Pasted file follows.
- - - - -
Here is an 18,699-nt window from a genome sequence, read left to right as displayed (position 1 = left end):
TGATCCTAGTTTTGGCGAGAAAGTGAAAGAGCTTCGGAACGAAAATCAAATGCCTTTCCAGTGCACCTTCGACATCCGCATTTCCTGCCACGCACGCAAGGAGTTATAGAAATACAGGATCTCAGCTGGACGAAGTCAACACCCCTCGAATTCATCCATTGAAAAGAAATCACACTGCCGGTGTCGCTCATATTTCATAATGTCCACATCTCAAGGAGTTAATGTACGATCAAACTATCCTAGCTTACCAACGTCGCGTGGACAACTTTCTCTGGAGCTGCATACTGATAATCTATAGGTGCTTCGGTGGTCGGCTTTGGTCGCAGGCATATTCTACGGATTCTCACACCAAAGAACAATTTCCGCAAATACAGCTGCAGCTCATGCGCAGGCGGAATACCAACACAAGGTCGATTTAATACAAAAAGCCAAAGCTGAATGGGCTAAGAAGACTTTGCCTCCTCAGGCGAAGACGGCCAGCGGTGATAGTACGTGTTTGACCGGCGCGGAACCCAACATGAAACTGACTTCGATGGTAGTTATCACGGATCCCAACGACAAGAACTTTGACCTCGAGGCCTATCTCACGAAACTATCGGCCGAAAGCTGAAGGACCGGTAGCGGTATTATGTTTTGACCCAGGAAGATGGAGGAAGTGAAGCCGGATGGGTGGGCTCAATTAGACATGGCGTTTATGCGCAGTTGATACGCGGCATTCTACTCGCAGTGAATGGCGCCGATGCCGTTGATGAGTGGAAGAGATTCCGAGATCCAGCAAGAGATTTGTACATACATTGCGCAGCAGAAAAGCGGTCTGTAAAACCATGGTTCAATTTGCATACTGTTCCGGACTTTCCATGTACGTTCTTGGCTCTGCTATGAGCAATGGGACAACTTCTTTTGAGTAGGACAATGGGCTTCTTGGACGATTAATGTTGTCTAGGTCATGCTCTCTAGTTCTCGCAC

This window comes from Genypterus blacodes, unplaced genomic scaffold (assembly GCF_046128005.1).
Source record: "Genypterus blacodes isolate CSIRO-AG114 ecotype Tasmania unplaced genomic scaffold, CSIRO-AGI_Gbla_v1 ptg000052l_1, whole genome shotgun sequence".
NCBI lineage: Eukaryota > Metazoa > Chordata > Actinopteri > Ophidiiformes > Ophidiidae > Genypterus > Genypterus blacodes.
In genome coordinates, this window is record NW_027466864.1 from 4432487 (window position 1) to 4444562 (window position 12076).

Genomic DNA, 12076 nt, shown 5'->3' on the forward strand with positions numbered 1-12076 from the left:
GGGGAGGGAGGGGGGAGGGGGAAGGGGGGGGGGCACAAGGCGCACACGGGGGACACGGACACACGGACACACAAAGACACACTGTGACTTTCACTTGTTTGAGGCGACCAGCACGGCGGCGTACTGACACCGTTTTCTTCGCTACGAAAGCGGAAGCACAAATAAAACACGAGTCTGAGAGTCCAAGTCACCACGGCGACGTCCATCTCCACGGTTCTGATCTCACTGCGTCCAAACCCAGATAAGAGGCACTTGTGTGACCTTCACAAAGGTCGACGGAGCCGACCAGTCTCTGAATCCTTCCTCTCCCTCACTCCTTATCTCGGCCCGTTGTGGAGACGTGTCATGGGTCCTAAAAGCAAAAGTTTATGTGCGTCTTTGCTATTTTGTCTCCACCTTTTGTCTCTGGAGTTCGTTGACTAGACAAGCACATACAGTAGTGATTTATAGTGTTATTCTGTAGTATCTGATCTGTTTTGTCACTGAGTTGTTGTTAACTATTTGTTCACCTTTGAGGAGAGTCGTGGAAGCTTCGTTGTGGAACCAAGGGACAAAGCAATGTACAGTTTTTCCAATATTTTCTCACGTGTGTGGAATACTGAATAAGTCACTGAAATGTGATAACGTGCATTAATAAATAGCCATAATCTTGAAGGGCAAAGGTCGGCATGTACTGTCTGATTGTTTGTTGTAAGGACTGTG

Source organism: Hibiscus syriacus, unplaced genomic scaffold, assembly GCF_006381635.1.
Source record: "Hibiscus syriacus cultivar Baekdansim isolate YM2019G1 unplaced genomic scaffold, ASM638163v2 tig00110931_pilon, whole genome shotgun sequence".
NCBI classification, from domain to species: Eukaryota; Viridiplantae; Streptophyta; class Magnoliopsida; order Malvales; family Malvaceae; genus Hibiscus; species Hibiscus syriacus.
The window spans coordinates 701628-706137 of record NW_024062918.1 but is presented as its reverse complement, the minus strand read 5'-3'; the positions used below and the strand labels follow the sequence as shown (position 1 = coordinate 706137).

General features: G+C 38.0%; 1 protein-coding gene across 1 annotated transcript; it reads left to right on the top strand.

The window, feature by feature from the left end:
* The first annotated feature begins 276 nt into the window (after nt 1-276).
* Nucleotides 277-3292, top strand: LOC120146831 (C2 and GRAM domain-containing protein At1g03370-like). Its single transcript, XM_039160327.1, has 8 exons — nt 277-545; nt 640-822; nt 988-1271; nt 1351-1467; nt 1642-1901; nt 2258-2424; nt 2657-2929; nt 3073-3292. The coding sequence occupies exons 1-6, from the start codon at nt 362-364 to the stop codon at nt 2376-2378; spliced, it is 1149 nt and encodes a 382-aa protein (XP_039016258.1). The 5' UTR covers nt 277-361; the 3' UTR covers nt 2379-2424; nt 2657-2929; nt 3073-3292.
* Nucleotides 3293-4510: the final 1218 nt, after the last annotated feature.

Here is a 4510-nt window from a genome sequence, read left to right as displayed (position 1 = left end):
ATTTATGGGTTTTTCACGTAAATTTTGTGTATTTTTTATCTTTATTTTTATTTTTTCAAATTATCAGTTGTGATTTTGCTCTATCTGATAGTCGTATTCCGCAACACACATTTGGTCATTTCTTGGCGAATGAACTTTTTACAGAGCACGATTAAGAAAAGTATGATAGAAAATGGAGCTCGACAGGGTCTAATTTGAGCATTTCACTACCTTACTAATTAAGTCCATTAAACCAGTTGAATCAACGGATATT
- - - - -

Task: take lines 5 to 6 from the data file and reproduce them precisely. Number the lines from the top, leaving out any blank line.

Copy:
NCBI lineage: Eukaryota > Metazoa > Chordata > Actinopteri > Ophidiiformes > Ophidiidae > Genypterus > Genypterus blacodes.
In genome coordinates, this window is record NW_027466864.1 from 4432487 (window position 1) to 4444562 (window position 12076).